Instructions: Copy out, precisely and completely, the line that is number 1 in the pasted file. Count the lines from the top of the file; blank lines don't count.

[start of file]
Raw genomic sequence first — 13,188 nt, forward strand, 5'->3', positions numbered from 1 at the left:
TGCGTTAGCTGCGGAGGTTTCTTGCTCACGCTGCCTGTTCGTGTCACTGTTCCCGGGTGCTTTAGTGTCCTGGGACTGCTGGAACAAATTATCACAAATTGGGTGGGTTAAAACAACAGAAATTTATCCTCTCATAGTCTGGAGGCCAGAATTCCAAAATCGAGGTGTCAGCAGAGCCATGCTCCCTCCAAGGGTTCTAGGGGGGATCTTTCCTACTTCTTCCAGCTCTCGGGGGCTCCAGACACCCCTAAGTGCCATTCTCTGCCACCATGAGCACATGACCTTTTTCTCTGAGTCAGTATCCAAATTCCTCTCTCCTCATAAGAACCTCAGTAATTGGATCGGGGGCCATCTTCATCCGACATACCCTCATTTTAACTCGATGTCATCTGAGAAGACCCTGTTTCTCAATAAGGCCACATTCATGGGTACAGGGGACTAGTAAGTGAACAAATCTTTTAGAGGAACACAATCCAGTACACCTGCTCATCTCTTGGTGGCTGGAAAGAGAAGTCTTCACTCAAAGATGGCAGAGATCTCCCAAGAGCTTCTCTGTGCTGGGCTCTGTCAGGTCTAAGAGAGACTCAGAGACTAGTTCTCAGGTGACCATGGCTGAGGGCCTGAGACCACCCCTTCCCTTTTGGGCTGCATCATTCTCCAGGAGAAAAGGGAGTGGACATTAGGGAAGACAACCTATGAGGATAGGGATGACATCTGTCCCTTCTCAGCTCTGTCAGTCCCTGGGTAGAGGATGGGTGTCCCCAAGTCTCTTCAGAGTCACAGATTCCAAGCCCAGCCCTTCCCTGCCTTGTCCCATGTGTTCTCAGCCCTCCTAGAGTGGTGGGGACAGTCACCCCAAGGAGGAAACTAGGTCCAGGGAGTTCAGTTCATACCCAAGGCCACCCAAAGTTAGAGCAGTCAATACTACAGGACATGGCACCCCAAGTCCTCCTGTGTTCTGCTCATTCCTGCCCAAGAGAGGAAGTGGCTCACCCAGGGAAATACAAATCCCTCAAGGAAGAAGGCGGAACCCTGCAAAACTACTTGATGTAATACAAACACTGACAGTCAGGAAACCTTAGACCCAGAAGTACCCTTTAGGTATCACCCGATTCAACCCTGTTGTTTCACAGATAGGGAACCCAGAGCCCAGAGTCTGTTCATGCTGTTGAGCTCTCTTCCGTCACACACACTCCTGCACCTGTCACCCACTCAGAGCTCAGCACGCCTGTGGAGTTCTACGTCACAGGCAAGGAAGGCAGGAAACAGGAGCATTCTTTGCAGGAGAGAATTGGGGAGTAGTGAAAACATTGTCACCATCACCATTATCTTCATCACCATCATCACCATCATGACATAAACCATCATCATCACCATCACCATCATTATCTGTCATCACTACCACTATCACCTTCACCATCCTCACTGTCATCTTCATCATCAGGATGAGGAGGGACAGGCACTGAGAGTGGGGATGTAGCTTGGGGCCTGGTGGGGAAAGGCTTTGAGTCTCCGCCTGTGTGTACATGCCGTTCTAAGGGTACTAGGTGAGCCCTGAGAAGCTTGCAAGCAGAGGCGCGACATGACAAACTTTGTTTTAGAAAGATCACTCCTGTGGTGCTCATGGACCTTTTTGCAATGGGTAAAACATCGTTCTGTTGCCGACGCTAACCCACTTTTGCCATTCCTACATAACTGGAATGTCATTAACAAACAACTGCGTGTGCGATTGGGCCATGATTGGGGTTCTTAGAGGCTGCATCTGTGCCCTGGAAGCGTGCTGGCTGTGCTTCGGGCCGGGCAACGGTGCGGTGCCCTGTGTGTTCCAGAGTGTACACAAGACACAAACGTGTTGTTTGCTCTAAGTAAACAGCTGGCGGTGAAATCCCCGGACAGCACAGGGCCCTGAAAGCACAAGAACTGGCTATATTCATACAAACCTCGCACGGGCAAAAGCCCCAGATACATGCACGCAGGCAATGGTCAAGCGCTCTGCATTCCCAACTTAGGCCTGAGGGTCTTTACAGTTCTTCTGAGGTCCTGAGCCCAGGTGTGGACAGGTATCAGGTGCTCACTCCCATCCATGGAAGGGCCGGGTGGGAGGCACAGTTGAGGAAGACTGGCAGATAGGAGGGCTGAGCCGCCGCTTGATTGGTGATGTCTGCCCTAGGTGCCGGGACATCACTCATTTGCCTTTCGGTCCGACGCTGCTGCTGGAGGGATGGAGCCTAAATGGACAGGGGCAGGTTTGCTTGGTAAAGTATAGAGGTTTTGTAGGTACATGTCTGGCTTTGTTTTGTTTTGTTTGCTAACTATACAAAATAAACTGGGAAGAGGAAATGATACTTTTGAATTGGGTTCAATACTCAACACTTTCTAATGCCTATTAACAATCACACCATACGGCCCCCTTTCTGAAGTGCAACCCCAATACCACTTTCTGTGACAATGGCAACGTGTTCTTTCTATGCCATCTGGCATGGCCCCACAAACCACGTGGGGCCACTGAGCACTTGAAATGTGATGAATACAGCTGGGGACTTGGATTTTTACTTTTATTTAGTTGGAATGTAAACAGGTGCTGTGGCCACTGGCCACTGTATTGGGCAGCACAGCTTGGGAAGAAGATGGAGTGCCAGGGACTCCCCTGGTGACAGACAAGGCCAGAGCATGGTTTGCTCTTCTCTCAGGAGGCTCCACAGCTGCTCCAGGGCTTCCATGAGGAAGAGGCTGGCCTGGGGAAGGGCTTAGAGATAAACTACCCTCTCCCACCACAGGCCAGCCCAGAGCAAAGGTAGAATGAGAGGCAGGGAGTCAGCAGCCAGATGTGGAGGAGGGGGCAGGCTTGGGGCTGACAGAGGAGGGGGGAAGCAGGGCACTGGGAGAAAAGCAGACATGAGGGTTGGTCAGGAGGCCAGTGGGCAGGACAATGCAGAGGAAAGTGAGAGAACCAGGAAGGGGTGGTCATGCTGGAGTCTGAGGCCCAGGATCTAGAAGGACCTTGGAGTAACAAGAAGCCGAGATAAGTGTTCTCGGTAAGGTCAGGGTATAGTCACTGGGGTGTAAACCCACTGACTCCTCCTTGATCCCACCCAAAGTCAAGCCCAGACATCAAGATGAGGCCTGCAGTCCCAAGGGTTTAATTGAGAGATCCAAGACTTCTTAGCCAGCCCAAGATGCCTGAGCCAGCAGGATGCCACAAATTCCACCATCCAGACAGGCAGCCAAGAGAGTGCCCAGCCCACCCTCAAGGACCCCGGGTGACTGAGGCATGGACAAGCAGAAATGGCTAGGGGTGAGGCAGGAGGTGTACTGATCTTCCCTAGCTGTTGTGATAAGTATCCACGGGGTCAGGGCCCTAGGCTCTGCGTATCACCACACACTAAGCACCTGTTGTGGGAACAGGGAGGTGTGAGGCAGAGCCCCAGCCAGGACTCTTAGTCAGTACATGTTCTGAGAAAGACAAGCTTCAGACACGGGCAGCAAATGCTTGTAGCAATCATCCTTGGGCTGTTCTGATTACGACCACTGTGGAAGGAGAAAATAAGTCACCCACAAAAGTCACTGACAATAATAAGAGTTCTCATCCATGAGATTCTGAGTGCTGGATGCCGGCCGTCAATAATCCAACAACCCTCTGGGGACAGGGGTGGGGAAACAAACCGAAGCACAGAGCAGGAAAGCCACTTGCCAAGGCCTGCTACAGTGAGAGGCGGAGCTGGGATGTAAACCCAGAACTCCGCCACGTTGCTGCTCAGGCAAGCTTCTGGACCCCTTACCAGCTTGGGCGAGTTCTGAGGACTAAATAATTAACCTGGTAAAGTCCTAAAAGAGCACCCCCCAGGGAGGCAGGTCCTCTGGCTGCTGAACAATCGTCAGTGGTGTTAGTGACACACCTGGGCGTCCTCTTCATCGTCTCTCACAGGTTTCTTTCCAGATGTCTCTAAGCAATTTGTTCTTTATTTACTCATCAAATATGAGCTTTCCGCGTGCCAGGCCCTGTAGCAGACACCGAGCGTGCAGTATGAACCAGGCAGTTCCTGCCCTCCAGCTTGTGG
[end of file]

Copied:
Raw genomic sequence first — 13,188 nt, forward strand, 5'->3', positions numbered from 1 at the left: